Mistakes So Far

I’ve spent the last five weeks on Codesnipers writing about some of the mistakes I made when starting my company, and during the development and marketing of my products. I doubt they’ll be the last, and I’m sure I’ve already made a few more that I just haven’t identified yet, but I’m done for now.

So, to round off this batch (and in case you missed any), I decided to do a quick rundown of the mistakes series so far.

#1: Thinking your idea needs to be kept secret.

I have no idea why I thought it was important to keep my ideas secret until they were ready. When I had free time during the initial development phase, I should have been blogging about my upcoming product. I should have been on every relevant forum, participating, learning, and then mentioning my product whenever possible. I should have been connecting with my potential users, taking their feedback to improve the product and using my enthusiasm to make them an eventual customer. Read on...

Keith took some time out from his busy schedule to challenge Mistake #1, so you might want to read that too.

#2: Trying to be all things to all people.

As a Micro ISV, you can’t hope to solve all of the world’s problems. If you’re going to develop (and market) a good product with limited resources, in a reasonable timeframe, you need to be highly focused. You can focus on a small problem that many people have, or you can focus on a range of problems that a small group of people have, but either way, you have to find your target and hit it right on the nose. Read on...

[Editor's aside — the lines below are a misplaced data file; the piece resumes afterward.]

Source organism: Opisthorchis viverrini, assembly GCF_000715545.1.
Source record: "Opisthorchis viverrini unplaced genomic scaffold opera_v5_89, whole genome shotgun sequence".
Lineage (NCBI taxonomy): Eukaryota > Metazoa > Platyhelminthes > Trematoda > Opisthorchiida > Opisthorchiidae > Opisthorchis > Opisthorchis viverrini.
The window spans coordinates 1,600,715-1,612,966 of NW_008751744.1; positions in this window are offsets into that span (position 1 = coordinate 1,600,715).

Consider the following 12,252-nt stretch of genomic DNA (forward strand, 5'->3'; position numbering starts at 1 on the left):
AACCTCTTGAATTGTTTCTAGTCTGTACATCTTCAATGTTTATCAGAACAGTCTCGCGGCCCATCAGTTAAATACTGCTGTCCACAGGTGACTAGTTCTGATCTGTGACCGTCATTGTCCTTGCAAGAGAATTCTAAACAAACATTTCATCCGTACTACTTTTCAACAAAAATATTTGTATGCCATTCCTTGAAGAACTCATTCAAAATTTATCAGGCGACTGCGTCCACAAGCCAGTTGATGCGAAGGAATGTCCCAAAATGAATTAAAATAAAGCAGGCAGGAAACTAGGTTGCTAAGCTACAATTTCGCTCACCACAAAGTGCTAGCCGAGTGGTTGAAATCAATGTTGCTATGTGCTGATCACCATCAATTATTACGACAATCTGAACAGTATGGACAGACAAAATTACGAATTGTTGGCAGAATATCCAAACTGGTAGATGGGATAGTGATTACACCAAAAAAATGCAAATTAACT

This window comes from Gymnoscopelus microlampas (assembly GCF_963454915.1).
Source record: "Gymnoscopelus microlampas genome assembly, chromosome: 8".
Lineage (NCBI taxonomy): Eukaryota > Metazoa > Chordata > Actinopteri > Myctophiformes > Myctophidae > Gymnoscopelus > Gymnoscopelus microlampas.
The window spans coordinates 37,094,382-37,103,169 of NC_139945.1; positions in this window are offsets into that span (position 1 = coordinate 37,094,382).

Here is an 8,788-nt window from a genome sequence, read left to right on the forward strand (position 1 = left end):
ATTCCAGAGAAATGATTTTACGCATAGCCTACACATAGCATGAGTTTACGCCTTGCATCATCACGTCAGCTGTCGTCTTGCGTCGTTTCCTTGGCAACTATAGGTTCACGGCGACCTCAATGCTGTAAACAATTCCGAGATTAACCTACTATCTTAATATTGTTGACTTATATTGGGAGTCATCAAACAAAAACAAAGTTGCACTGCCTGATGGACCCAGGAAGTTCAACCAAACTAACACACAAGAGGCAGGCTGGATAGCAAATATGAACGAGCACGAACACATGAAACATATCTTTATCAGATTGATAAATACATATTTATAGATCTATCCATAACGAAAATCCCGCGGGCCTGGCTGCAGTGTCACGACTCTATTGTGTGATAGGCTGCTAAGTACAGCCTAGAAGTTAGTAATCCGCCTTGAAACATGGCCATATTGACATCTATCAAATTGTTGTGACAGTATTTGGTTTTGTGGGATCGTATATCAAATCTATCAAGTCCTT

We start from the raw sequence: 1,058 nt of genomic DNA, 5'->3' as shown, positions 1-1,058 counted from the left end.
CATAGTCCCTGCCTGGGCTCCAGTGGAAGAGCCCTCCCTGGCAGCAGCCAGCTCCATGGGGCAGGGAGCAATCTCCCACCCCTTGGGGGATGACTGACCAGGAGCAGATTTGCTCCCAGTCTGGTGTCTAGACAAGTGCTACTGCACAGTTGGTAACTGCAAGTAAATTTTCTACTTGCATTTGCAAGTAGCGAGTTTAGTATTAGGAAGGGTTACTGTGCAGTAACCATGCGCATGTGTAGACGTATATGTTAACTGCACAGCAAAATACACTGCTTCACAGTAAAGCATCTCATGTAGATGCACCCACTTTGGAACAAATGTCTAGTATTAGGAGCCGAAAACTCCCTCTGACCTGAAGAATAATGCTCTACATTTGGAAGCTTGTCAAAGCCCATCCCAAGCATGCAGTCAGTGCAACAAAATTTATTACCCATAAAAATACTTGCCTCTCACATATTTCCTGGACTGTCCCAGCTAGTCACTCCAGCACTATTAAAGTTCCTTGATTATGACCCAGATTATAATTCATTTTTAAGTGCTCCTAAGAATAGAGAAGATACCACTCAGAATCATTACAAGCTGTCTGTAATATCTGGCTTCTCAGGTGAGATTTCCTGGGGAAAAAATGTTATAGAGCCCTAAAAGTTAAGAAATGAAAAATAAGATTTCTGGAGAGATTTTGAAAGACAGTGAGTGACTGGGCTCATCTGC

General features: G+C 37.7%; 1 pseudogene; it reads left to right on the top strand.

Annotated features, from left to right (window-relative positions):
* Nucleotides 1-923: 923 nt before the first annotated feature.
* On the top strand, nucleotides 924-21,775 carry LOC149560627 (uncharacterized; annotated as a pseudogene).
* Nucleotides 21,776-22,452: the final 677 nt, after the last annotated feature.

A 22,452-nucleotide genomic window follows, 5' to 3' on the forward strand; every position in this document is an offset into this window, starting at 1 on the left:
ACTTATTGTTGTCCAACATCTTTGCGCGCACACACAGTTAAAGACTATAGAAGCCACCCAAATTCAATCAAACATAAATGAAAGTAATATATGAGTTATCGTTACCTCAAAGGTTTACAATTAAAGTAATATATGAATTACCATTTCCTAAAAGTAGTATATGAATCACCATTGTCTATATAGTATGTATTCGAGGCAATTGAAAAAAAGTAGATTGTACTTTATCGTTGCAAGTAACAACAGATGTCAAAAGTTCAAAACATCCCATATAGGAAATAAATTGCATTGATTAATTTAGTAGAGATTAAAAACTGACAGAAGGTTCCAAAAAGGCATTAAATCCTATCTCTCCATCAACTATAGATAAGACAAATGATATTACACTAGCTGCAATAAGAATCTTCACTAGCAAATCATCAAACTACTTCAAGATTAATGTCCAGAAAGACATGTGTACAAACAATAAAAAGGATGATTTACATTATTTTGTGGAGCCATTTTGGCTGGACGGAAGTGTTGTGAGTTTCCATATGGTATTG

#3: Over-thinking design and branding.

Looking back at the months leading up to, and immediately after, the formation of my company, I really can’t believe how important all this stuff seemed. It was as if a good corporate logo, or a good company name, was going to make or break us. We had meeting after meeting to discuss alternatives, we spent money getting business cards and letterheads printed, while we did virtually nothing to bring in customers or build products. Read on...

#4: Being “professional”.

This one was all about embracing “personal branding”, and about letting some of your personality into your business. Ever since I started out, it’s been “We” or “our”, rather than “I” or “my”, even my about pages have been bland and generic corporate mush. This supposed professionalism sucks all the life out of text, and the result is unlikely to inspire or excite anyone. My personality won’t win over everyone who visits my site, but it might work on some. Read on...

#5: Worrying about success.

When you’re just starting out as a Micro ISV, too much success can be a frightening thought. You might not have the resources to manage all the demand, your admin and support procedures might not be able to cope, you might have to work much harder than you already do. At some point you might start making plans and optimising your procedures to minimise the impact that success will have. But you can’t plan for every eventuality, and you shouldn’t try to. There will be certain things you know you have to do, but it’s too easy to let the planning bug run riot, and for your product idea to lose momentum. Read on...

Writing about these mistakes has been a great experience; it’s given me a much clearer perspective on where I am right now, and where I’m heading. I hope they’ve at least given someone else something to think about. I would have liked to write a series on running a successful Micro ISV, rather than focusing on what not to do, but you can only write what you know! If I can overcome these mistakes, maybe in a few more years I’ll be one of the successful people telling you what you should be doing....